The state will allow a Winterport farmer to keep 100 pounds of his specialty smoked pork products for his own consumption.

The Maine Department of Agriculture, Conservation and Forestry previously said all of the meat had to be destroyed, based on food safety regulations that require specific labeling.

Randy Canarr, who owns and operates Souder Station Farm, said a paperwork error at a meat-processing plant in late June mislabeled his pork, resulting in his product being left in limbo. Canarr said the processor put an incorrect lot number on the packaged pork and could not provide documentation to prove it was inspected.

The go-to solution for the state is total destruction of the product in the name of safety, Canarr said. The paperwork Canarr received from the Agriculture Department said the product should either be properly labeled and ready for commerce, or must be destroyed and cannot be retained for personal use.

"I just really didn't want the state coming in and destroying product unnecessarily," Canaar said in a Facebook video.

"I am saying I will eat it myself and the state is saying 'no, we don't trust you.' You are guilty — we better destroy it. They left us hanging," he said.

After his story went public through news reports and social media, Canarr said he gained community support — "even vegans got a hold of us in support."

"Because this waste of product is so absurd and such an abomination to those animals — the principle trumps your ethical food choices," he said.

With his pork weighed by the state and stored in a freezer on his farm, Canarr reached out to Rep. Scott Cuddy, D-Winterport, and Sen. Erin Herbig, D-Belfast, for their help.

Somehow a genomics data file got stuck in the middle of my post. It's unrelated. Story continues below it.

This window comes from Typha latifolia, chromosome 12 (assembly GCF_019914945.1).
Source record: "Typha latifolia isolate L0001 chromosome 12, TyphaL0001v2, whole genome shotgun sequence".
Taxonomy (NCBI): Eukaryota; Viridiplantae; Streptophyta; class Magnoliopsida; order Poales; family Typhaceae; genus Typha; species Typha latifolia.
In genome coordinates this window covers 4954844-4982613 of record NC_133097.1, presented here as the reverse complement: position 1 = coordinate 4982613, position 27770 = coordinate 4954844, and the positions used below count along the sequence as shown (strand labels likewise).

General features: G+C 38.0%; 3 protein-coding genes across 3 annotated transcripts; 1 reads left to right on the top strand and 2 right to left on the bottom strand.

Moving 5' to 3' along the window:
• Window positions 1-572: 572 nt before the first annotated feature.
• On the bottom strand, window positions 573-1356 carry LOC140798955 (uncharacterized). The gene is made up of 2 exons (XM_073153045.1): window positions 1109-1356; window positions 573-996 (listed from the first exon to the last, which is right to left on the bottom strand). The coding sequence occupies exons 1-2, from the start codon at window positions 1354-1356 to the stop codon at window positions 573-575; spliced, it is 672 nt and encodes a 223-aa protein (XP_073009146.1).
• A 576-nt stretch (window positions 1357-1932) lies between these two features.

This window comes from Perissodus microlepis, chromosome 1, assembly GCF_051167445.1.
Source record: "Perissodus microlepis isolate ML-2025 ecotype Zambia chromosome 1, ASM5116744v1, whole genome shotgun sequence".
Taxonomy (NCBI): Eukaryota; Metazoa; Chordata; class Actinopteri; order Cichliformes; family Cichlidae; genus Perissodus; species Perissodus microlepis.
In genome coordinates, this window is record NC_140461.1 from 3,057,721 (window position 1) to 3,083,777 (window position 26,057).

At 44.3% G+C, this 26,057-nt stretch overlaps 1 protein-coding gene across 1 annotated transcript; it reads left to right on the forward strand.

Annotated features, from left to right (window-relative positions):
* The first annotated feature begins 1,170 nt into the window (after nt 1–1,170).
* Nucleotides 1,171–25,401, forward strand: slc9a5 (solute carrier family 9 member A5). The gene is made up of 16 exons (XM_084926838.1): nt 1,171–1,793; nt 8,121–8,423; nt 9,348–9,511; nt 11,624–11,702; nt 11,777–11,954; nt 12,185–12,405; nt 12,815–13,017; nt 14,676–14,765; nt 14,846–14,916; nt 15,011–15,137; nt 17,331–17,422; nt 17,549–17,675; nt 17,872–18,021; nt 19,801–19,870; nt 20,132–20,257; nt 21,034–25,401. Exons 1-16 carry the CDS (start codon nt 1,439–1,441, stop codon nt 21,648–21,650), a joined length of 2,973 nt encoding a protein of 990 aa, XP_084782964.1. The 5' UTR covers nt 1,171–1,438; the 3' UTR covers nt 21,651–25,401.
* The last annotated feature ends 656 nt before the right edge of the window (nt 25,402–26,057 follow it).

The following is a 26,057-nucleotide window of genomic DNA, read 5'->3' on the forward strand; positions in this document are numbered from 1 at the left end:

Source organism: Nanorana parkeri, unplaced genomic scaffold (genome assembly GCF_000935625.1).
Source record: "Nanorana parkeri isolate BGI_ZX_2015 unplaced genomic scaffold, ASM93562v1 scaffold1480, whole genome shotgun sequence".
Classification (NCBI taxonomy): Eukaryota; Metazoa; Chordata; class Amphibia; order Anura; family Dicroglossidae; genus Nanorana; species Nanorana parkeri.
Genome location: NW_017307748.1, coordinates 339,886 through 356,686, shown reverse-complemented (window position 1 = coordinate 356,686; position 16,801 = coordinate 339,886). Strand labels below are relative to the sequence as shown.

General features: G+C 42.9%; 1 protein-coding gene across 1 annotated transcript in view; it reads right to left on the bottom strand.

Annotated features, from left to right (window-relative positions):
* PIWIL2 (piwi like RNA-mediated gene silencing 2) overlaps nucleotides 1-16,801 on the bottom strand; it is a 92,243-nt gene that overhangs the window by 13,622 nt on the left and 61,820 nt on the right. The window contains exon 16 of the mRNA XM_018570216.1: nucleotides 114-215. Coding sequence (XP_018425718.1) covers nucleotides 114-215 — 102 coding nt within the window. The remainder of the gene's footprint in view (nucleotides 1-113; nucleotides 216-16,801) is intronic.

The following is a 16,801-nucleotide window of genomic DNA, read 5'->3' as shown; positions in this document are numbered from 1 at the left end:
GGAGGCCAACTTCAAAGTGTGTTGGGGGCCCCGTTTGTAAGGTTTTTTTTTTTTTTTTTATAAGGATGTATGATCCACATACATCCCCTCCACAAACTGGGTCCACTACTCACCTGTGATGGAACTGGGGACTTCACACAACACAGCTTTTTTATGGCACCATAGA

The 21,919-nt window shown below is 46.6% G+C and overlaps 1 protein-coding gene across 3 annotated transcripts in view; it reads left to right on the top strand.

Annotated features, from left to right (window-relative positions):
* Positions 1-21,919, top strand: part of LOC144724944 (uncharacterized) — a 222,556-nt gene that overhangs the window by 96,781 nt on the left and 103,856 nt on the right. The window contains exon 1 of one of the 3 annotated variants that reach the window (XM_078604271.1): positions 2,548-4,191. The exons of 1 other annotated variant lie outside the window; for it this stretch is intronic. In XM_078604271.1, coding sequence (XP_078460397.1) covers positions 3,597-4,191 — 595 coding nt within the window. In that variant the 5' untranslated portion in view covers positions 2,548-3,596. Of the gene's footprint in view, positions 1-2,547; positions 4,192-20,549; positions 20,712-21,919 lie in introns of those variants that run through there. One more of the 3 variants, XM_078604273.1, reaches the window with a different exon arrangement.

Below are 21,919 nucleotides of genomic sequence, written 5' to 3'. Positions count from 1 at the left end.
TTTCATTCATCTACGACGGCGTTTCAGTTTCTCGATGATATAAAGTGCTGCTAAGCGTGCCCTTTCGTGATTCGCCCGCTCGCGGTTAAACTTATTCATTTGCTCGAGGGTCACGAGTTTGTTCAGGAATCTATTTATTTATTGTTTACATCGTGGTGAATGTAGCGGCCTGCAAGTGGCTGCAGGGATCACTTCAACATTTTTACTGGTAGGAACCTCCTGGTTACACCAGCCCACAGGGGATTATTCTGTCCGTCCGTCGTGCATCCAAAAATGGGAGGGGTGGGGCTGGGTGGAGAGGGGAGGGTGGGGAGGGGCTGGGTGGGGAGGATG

After visiting Souder Station Farm to meet with Canarr, Cuddy said, "I made it a priority to work with the department and fellow legislators to find a solution."

In a statement issued July 23, Cuddy said he was working closely with Canarr and state officials "to try to find a way to save his bacon."

"This pork is Randy's personal property and, if he isn't selling it to the public and it's safe to eat, he should be able to keep it for himself," Cuddy said.

Herbig stepped in the next day, releasing a statement saying, "Randy Canarr must be allowed to keep his products for his personal use, rather than have the meat destroyed because of a problem with paperwork."

With the legislators' help, the issue was finally resolved earlier this month. “Commissioner Beal and her colleagues at the department did a phenomenal job of resolving this tricky situation," Cuddy said. "They found that, in order to release Randy’s products back to him, they would have to work with the third-party farm, the one that initially mislabeled his products, to relabel and repackage the products for personal use only."

In an email message to The Journal, Herbig said she is "grateful that the department was able to resolve this issue, allowing Randy to keep his pork products while making sure our food safety laws are enforced."

Moving forward, Cuddy said he is seeking solutions to prevent other farmers from ending up in Randy’s situation, and will be working with Maine farmers and farming community advocates to reach that goal.

Canarr said the state was helpful with his claim but said it seemed the department had never been faced with someone saying, "Hey this rule is absurd — I'm not following it."

"Here we are, the state of Maine promoting farming to feed people," he said, while on the other hand the state also is saying, "(let us) help you out by destroying your product because we don't trust you."

Other farmers were involved in the mislabeling snafu as well, Canarr said, but he does not fault the processor. "They made a mistake."

As far as the bacon goes, Canarr joked it will not be a problem to make it disappear. For more information about his farm, visit